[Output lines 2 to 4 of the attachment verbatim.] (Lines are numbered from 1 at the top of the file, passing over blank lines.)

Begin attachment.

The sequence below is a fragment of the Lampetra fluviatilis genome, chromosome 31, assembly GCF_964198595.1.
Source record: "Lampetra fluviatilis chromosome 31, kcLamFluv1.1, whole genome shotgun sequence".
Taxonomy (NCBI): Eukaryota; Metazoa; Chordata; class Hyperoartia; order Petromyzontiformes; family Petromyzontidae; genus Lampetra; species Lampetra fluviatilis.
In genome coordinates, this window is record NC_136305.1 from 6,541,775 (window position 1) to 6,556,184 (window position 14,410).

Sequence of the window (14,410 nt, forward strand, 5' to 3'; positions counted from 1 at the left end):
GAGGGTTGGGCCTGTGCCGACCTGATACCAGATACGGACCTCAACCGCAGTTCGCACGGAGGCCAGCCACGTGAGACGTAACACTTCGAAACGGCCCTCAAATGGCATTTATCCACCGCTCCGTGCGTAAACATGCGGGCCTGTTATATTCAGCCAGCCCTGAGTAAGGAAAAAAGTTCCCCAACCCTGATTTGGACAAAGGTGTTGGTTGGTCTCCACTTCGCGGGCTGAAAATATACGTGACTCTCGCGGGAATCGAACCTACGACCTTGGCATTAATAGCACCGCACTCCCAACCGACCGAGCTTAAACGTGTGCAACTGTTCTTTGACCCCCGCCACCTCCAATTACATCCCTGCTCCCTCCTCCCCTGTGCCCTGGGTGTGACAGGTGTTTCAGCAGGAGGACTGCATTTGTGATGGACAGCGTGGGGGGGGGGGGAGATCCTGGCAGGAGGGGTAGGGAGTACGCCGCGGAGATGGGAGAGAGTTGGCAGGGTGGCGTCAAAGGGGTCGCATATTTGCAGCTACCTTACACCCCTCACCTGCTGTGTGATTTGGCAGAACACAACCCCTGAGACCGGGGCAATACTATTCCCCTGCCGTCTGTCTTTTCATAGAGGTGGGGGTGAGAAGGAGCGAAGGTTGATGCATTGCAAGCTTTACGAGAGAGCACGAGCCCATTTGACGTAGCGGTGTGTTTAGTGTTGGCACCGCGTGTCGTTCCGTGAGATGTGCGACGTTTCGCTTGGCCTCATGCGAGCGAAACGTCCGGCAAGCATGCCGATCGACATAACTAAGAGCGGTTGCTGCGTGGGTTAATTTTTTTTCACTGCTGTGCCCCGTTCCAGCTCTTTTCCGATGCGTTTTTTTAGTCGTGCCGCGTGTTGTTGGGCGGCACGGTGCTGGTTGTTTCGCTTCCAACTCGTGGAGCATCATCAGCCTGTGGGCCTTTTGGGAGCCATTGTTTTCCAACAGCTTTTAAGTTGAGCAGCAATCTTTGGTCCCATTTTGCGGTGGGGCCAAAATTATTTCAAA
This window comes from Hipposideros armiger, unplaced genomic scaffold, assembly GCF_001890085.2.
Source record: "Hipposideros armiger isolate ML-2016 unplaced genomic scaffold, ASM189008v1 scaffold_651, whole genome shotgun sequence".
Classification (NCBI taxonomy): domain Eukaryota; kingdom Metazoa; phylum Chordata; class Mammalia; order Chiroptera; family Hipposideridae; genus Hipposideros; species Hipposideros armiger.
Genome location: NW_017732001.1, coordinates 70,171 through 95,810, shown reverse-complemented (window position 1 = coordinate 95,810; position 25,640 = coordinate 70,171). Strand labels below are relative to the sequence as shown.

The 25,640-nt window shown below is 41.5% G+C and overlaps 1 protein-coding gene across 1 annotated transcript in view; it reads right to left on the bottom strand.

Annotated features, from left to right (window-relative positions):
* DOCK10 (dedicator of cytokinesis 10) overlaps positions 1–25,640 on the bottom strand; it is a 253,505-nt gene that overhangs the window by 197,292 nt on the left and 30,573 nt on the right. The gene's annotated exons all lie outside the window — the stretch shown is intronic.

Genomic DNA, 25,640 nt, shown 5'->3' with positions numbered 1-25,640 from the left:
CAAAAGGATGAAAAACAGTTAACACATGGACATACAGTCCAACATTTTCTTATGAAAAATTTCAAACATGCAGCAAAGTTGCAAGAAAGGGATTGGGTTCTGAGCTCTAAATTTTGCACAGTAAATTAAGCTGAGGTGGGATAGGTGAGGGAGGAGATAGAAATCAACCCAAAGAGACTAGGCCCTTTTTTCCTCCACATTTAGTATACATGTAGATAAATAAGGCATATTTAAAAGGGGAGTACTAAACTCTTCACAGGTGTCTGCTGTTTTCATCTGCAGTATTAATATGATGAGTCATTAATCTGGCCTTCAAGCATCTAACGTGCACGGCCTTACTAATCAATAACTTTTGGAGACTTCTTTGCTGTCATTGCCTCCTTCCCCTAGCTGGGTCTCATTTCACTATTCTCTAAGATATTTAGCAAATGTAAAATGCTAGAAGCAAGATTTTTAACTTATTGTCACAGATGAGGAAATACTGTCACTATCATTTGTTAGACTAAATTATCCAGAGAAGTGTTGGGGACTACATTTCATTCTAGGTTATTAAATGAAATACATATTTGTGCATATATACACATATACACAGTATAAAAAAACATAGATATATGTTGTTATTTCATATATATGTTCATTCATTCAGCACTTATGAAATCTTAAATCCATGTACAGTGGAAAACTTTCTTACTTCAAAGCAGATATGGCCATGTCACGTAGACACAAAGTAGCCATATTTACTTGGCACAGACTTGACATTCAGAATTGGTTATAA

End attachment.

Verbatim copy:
Source record: "Lampetra fluviatilis chromosome 31, kcLamFluv1.1, whole genome shotgun sequence".
Taxonomy (NCBI): Eukaryota; Metazoa; Chordata; class Hyperoartia; order Petromyzontiformes; family Petromyzontidae; genus Lampetra; species Lampetra fluviatilis.
In genome coordinates, this window is record NC_136305.1 from 6,541,775 (window position 1) to 6,556,184 (window position 14,410).